Vitamins for Seniors EmbassyProper nutrition is an important part of healthy living, especially for seniors who may have trouble getting their recommended daily allowances of certain vitamins and minerals through food. Aging bodies are also less efficient at absorbing some key nutrients.

Talk with your senior and his or her physician about vitamin and mineral supplements to help meet daily nutrient goals, and be sure to discuss any medication your loved one is taking to prevent any undesirable interactions.

According to WebMD, these are the top vitamins and nutrients seniors need.

Vitamin B12
B12 is used in the creation of red blood cells and DNA, and it also promotes healthy nerve function. This is one vitamin aging bodies have trouble absorbing enough of through food sources like fish, meat, poultry, eggs and milk.

Folate/Folic Acid
A folate or folic acid deficiency can contribute to anemia. Good dietary sources of folate/folic acid include fruits and vegetables and breakfast cereals.

Calcium is essential for maintaining strong bones, but it's also essential to other functions in the body – so essential, in fact, that the body will leach calcium from the bones to account for deficiencies. And we don't get as much calcium in our diets as we age, so older adults are especially susceptible to brittle bones and fractures. Dietary calcium is best for the body and can be found in dairy products, kale and broccoli.

Vitamin D
Vitamin D helps the body absorb calcium and maintain bone density. Recent research suggests that vitamin D may also protect against some chronic diseases, including diabetes, cancer and rheumatoid arthritis. Vitamin D deficiency has been linked to an increased risk of falling. Vitamin D is mainly produced when the skin is exposed to sunlight, but it can also be found in food sources like salmon, tuna and eggs.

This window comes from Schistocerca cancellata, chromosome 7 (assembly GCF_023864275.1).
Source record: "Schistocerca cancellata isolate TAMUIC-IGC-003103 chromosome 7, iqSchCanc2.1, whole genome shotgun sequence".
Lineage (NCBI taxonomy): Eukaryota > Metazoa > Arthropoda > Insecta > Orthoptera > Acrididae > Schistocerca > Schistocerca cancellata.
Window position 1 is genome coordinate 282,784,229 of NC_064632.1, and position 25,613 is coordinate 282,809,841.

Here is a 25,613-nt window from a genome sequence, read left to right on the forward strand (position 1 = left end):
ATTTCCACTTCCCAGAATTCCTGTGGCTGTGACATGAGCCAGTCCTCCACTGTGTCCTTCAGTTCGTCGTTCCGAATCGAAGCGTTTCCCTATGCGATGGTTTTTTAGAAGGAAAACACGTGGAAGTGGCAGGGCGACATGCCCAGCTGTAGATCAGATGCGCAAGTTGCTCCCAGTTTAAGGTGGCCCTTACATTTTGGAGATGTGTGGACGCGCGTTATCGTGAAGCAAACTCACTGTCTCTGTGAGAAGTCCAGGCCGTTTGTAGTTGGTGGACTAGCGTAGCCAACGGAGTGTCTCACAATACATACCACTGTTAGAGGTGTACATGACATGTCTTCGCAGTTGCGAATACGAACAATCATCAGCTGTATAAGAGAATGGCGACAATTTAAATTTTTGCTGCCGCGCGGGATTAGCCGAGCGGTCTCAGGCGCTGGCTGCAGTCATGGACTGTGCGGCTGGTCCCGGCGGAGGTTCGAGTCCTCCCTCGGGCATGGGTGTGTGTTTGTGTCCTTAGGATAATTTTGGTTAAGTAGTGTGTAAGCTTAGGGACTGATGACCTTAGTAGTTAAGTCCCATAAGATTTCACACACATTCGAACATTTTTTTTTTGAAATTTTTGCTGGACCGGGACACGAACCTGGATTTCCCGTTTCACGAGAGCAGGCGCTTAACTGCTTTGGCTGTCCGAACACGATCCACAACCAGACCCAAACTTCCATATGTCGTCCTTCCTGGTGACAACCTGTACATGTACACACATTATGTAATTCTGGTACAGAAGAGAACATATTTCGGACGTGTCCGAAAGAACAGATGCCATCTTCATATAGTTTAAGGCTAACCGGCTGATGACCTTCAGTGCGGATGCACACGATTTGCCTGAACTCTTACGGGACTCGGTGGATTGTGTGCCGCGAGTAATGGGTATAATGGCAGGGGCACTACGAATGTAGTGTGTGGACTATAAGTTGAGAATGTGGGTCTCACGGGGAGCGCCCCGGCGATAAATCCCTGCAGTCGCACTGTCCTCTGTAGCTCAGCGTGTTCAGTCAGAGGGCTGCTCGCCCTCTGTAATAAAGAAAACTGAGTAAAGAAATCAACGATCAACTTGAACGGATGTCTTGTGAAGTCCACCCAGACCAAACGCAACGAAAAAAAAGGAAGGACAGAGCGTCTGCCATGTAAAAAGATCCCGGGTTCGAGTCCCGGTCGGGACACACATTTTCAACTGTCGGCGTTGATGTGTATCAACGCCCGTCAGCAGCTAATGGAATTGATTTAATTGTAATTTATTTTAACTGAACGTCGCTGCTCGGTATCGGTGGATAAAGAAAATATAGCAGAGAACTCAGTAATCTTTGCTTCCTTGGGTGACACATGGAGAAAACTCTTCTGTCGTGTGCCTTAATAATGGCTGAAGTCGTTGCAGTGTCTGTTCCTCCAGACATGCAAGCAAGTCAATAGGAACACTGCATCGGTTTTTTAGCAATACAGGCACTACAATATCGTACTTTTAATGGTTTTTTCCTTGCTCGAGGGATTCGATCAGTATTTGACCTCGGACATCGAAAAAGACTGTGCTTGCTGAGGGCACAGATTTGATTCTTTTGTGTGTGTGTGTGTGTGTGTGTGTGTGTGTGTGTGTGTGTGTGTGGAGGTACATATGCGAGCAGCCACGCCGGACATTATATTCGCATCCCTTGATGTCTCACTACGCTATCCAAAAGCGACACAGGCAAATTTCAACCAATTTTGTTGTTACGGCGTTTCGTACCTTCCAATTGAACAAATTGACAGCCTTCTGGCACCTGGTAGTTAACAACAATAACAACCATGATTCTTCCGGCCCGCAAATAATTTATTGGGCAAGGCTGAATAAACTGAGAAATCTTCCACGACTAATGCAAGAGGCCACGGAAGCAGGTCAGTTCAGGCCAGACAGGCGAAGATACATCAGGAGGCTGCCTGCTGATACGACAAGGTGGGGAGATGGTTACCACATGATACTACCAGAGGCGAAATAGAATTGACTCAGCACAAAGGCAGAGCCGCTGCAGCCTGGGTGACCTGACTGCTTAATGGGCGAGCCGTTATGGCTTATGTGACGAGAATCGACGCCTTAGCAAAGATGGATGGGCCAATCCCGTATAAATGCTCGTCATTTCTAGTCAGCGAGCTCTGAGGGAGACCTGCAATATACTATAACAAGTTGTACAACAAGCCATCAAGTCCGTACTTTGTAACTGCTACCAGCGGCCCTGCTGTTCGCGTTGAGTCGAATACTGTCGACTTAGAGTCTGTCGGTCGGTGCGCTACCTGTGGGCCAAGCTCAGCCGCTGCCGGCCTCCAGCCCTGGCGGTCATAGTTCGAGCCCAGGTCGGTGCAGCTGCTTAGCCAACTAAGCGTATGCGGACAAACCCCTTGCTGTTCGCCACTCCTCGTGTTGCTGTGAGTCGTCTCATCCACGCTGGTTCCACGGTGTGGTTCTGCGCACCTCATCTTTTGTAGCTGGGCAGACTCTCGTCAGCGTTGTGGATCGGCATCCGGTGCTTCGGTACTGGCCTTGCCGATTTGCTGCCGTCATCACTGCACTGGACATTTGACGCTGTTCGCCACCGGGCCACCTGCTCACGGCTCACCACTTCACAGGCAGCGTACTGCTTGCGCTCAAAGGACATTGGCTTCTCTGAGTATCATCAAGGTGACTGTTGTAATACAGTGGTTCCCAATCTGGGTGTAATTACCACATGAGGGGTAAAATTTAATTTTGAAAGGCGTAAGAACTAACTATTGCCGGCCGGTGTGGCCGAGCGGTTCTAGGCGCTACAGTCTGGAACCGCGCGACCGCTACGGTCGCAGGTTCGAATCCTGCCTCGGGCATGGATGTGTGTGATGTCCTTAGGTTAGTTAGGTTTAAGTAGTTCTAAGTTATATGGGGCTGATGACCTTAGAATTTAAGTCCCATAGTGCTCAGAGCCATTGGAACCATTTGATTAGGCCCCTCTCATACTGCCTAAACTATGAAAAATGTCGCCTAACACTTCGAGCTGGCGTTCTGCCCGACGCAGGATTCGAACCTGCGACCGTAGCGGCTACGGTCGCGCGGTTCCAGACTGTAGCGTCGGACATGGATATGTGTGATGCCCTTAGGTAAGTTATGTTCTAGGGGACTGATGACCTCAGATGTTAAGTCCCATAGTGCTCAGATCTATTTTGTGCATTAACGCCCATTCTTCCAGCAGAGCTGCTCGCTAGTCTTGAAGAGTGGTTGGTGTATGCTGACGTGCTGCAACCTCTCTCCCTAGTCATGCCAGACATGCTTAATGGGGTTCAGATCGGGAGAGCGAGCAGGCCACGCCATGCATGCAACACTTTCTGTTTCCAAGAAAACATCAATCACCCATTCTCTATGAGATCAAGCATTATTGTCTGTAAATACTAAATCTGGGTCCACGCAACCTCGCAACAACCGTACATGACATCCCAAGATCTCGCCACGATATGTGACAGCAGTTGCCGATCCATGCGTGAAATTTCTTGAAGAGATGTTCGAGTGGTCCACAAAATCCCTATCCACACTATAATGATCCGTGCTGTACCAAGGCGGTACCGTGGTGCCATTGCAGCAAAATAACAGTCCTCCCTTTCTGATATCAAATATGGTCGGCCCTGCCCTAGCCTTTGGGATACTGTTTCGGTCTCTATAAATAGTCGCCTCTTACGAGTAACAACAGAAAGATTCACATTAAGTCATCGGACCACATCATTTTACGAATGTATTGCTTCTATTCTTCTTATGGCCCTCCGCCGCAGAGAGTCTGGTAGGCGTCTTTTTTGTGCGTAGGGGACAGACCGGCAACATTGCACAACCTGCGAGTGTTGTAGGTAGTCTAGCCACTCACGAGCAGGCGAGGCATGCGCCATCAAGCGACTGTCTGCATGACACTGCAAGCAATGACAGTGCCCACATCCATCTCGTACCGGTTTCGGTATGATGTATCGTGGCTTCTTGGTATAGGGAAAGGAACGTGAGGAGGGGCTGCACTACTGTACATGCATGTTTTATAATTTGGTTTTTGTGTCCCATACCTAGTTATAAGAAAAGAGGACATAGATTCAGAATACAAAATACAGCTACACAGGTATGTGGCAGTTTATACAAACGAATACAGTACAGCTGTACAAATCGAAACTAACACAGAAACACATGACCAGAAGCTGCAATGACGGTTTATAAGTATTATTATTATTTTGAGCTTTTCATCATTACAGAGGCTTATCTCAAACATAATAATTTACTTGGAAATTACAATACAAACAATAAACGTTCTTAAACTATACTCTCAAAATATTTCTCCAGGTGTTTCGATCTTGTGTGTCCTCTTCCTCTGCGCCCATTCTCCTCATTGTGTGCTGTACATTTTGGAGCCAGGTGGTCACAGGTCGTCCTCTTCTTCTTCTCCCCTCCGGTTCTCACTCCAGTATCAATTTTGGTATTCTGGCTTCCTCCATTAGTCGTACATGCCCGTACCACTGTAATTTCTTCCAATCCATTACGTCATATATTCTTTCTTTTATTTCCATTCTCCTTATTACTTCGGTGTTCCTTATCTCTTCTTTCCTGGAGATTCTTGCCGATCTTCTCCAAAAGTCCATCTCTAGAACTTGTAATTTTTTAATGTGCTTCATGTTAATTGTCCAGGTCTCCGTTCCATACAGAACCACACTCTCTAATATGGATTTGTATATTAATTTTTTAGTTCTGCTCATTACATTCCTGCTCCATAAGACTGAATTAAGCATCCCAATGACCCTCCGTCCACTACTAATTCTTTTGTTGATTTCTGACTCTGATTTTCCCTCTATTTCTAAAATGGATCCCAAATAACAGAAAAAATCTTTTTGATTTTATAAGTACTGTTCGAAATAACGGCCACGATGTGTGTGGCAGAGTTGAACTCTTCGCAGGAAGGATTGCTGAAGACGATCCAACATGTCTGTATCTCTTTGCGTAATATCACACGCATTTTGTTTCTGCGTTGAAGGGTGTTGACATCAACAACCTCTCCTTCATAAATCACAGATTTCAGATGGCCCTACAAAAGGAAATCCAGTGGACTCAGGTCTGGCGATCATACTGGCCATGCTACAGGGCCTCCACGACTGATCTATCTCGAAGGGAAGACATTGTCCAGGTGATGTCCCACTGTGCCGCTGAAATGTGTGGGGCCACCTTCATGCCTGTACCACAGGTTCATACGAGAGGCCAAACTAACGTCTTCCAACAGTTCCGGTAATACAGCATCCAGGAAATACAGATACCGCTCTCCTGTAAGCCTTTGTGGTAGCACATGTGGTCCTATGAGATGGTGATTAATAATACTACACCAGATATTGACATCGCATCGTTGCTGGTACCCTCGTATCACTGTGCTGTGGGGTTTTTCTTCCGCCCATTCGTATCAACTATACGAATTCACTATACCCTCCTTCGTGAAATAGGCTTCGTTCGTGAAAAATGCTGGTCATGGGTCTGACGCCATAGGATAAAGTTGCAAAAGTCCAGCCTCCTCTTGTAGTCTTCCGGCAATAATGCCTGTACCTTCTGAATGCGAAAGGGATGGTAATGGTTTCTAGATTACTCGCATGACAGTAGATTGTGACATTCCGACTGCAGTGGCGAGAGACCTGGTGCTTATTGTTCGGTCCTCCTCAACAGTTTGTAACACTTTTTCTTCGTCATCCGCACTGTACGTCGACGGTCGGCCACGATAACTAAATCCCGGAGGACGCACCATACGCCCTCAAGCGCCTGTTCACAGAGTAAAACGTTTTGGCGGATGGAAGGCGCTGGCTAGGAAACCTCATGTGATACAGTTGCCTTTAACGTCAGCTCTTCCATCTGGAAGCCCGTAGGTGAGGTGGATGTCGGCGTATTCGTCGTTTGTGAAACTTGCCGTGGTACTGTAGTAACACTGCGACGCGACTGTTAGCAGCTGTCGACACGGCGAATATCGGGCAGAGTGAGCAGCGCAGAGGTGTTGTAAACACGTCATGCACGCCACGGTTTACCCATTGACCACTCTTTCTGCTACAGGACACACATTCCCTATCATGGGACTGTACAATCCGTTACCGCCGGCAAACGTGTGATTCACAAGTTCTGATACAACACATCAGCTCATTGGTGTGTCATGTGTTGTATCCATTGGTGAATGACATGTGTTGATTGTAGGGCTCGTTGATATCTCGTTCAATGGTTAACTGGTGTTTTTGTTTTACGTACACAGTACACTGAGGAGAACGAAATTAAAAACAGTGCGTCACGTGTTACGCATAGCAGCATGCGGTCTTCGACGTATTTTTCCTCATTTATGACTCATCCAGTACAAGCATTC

This mineral is vital for cell function and also helps reduce high blood pressure and the risk of kidney stones. Fruits and vegetables are the best dietary sources of potassium. But be cautious – too much potassium isn't good for you.

Magnesium crucial to the body's physiological processes, but it's often lost in the processing of foods. Plus, magnesium absorption decreases with age, and can also be impacted by certain medications. Whole, unprocessed foods like fruits, vegetables and nuts are good dietary sources of magnesium.

Fiber, found in foods like whole grains, beans, fruits and vegetables, has a big impact on digestive health. Seeds, nuts and blueberries are also a good sources of fiber, and they're perfect for snacking.

Omega-3 Fats
Found primarily in fish like salmon, sardines and mackerel, Omega-3 fats are unsaturated fats that reduce symptoms of rheumatoid arthritis and slow age-related macular degeneration. They may also reduce the risk of Alzheimer's disease and help maintain mental sharpness. Other dietary sources of Omega-3s include soybeans, walnuts and flaxseed.

Embassy Healthcare communities offer special dietary and nutrition care for all of our residents. Our chefs and nutrition specialists plan all of our menus in accordance with accepted nutritional guidelines. We prepare three healthy, home-cooked meals every day, as well as delicious snacks, and our residents can choose from many palate-pleasing options.

If your loved one lives at an Embassy community, or if you're evaluating assisted living or skilled nursing communities, call 888-975-1379 to talk with us about any special dietary needs your senior may have.